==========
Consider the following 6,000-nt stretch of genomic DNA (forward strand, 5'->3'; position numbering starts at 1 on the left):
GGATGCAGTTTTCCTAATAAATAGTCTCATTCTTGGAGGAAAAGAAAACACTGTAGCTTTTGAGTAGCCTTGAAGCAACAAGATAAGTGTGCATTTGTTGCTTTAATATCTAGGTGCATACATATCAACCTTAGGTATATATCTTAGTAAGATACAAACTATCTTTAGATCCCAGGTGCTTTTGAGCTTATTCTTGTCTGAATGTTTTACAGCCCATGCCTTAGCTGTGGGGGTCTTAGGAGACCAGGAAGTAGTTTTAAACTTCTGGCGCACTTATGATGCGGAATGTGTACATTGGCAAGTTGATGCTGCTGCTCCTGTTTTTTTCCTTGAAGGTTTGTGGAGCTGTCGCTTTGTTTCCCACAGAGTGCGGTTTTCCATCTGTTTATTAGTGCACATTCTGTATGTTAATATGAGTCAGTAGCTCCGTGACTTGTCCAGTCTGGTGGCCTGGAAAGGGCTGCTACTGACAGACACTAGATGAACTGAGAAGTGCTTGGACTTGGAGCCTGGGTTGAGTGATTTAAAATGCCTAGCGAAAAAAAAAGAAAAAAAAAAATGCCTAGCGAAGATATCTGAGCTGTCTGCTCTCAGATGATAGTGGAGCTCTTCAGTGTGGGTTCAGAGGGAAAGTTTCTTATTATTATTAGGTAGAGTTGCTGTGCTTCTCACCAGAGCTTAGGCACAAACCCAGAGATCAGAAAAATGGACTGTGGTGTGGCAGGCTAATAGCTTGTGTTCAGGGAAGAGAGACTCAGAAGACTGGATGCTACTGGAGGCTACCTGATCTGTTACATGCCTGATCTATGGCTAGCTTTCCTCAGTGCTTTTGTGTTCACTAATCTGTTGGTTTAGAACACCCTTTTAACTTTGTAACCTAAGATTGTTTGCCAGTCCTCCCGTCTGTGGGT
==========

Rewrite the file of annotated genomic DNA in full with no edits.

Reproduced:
Consider the following 6,000-nt stretch of genomic DNA (forward strand, 5'->3'; position numbering starts at 1 on the left):
GGATGCAGTTTTCCTAATAAATAGTCTCATTCTTGGAGGAAAAGAAAACACTGTAGCTTTTGAGTAGCCTTGAAGCAACAAGATAAGTGTGCATTTGTTGCTTTAATATCTAGGTGCATACATATCAACCTTAGGTATATATCTTAGTAAGATACAAACTATCTTTAGATCCCAGGTGCTTTTGAGCTTATTCTTGTCTGAATGTTTTACAGCCCATGCCTTAGCTGTGGGGGTCTTAGGAGACCAGGAAGTAGTTTTAAACTTCTGGCGCACTTATGATGCGGAATGTGTACATTGGCAAGTTGATGCTGCTGCTCCTGTTTTTTTCCTTGAAGGTTTGTGGAGCTGTCGCTTTGTTTCCCACAGAGTGCGGTTTTCCATCTGTTTATTAGTGCACATTCTGTATGTTAATATGAGTCAGTAGCTCCGTGACTTGTCCAGTCTGGTGGCCTGGAAAGGGCTGCTACTGACAGACACTAGATGAACTGAGAAGTGCTTGGACTTGGAGCCTGGGTTGAGTGATTTAAAATGCCTAGCGAAAAAAAAAGAAAAAAAAAAATGCCTAGCGAAGATATCTGAGCTGTCTGCTCTCAGATGATAGTGGAGCTCTTCAGTGTGGGTTCAGAGGGAAAGTTTCTTATTATTATTAGGTAGAGTTGCTGTGCTTCTCACCAGAGCTTAGGCACAAACCCAGAGATCAGAAAAATGGACTGTGGTGTGGCAGGCTAATAGCTTGTGTTCAGGGAAGAGAGACTCAGAAGACTGGATGCTACTGGAGGCTACCTGATCTGTTACATGCCTGATCTATGGCTAGCTTTCCTCAGTGCTTTTGTGTTCACTAATCTGTTGGTTTAGAACACCCTTTTAACTTTGTAACCTAAGATTGTTTGCCAGTCCTCCCGTCTGTGGGT